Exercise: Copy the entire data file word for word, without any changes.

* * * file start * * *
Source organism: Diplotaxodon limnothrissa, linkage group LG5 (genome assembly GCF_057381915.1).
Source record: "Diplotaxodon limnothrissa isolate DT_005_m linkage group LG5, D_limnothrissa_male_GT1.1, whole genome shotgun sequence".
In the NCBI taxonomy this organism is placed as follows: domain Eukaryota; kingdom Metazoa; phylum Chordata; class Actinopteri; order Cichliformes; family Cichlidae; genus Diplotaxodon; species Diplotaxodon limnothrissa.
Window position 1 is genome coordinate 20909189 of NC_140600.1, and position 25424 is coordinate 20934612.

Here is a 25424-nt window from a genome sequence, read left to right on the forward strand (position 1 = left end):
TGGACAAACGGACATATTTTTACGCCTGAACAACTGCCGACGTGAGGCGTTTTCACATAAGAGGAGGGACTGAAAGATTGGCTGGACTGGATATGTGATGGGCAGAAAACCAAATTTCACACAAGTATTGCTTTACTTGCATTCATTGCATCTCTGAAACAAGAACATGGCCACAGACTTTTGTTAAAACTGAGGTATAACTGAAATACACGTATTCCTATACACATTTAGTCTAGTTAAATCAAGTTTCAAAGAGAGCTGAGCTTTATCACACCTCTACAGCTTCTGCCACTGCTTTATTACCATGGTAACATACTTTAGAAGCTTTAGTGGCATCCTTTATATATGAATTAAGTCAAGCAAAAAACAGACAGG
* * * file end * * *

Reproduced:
Source organism: Diplotaxodon limnothrissa, linkage group LG5 (genome assembly GCF_057381915.1).
Source record: "Diplotaxodon limnothrissa isolate DT_005_m linkage group LG5, D_limnothrissa_male_GT1.1, whole genome shotgun sequence".
In the NCBI taxonomy this organism is placed as follows: domain Eukaryota; kingdom Metazoa; phylum Chordata; class Actinopteri; order Cichliformes; family Cichlidae; genus Diplotaxodon; species Diplotaxodon limnothrissa.
Window position 1 is genome coordinate 20909189 of NC_140600.1, and position 25424 is coordinate 20934612.

Here is a 25424-nt window from a genome sequence, read left to right on the forward strand (position 1 = left end):
TGGACAAACGGACATATTTTTACGCCTGAACAACTGCCGACGTGAGGCGTTTTCACATAAGAGGAGGGACTGAAAGATTGGCTGGACTGGATATGTGATGGGCAGAAAACCAAATTTCACACAAGTATTGCTTTACTTGCATTCATTGCATCTCTGAAACAAGAACATGGCCACAGACTTTTGTTAAAACTGAGGTATAACTGAAATACACGTATTCCTATACACATTTAGTCTAGTTAAATCAAGTTTCAAAGAGAGCTGAGCTTTATCACACCTCTACAGCTTCTGCCACTGCTTTATTACCATGGTAACATACTTTAGAAGCTTTAGTGGCATCCTTTATATATGAATTAAGTCAAGCAAAAAACAGACAGG